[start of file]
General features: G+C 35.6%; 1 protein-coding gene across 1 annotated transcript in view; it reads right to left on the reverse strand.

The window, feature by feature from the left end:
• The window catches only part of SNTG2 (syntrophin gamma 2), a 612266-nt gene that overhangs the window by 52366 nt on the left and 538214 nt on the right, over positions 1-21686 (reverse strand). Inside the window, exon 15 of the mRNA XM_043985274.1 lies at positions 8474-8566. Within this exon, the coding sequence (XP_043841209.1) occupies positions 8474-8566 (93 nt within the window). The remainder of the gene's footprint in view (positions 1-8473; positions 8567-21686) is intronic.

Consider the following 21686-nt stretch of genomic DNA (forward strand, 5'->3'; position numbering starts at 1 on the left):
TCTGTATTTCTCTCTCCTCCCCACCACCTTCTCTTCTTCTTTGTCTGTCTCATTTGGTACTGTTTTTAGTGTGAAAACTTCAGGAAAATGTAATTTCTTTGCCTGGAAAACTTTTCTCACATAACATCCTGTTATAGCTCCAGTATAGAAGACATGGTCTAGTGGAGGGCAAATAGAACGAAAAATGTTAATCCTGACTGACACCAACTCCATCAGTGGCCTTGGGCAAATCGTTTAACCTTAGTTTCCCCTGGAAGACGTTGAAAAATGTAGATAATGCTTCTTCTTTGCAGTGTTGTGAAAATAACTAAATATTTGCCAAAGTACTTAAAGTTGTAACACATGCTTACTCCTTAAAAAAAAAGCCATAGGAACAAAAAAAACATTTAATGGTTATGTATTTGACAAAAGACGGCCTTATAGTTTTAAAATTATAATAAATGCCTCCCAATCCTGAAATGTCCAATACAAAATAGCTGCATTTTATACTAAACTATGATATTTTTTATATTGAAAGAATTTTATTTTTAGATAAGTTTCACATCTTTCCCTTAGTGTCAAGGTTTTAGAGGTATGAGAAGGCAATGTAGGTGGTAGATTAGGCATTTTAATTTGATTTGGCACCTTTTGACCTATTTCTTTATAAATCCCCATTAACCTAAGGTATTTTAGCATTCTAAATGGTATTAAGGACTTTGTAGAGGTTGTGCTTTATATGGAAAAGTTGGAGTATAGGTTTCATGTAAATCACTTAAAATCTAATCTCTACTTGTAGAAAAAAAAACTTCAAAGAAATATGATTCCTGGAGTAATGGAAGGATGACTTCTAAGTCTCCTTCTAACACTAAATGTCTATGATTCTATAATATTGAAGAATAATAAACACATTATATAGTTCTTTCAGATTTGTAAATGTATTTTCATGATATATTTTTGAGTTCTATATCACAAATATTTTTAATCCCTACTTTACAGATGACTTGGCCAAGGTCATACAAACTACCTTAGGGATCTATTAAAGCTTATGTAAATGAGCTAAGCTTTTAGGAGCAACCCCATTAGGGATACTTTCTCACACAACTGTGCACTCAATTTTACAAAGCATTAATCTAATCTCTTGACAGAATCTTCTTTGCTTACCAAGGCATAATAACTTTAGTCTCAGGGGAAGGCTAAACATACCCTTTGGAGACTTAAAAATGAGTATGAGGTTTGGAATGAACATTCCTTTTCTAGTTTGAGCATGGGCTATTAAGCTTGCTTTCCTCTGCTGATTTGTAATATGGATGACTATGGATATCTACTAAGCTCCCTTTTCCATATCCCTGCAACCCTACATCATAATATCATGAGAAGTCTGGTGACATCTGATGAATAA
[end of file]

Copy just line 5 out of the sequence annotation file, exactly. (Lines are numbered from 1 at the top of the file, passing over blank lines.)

TCTGTATTTCTCTCTCCTCCCCACCACCTTCTCTTCTTCTTTGTCTGTCTCATTTGGTACTGTTTTTAGTGTGAAAACTTCAGGAAAATGTAATTTCTTTGCCTGGAAAACTTTTCTCACATAACATCCTGTTATAGCTCCAGTATAGAAGACATGGTCTAGTGGAGGGCAAATAGAACGAAAAATGTTAATCCTGACTGACACCAACTCCATCAGTGGCCTTGGGCAAATCGTTTAACCTTAGTTTCCCCTGGAAGACGTTGAAAAATGTAGATAATGCTTCTTCTTTGCAGTGTTGTGAAAATAACTAAATATTTGCCAAAGTACTTAAAGTTGTAACACATGCTTACTCCTTAAAAAAAAAGCCATAGGAACAAAAAAAACATTTAATGGTTATGTATTTGACAAAAGACGGCCTTATAGTTTTAAAATTATAATAAATGCCTCCCAATCCTGAAATGTCCAATACAAAATAGCTGCATTTTATACTAAACTATGATATTTTTTATATTGAAAGAATTTTATTTTTAGATAAGTTTCACATCTTTCCCTTAGTGTCAAGGTTTTAGAGGTATGAGAAGGCAATGTAGGTGGTAGATTAGGCATTTTAATTTGATTTGGCACCTTTTGACCTATTTCTTTATAAATCCCCATTAACCTAAGGTATTTTAGCATTCTAAATGGTATTAAGGACTTTGTAGAGGTTGTGCTTTATATGGAAAAGTTGGAGTATAGGTTTCATGTAAATCACTTAAAATCTAATCTCTACTTGTAGAAAAAAAAACTTCAAAGAAATATGATTCCTGGAGTAATGGAAGGATGACTTCTAAGTCTCCTTCTAACACTAAATGTCTATGATTCTATAATATTGAAGAATAATAAACACATTATATAGTTCTTTCAGATTTGTAAATGTATTTTCATGATATATTTTTGAGTTCTATATCACAAATATTTTTAATCCCTACTTTACAGATGACTTGGCCAAGGTCATACAAACTACCTTAGGGATCTATTAAAGCTTATGTAAATGAGCTAAGCTTTTAGGAGCAACCCCATTAGGGATACTTTCTCACACAACTGTGCACTCAATTTTACAAAGCATTAATCTAATCTCTTGACAGAATCTTCTTTGCTTACCAAGGCATAATAACTTTAGTCTCAGGGGAAGGCTAAACATACCCTTTGGAGACTTAAAAATGAGTATGAGGTTTGGAATGAACATTCCTTTTCTAGTTTGAGCATGGGCTATTAAGCTTGCTTTCCTCTGCTGATTTGTAATATGGATGACTATGGATATCTACTAAGCTCCCTTTTCCATATCCCTGCAACCCTACATCATAATATCATGAGAAGTCTGGTGACATCTGATGAATAA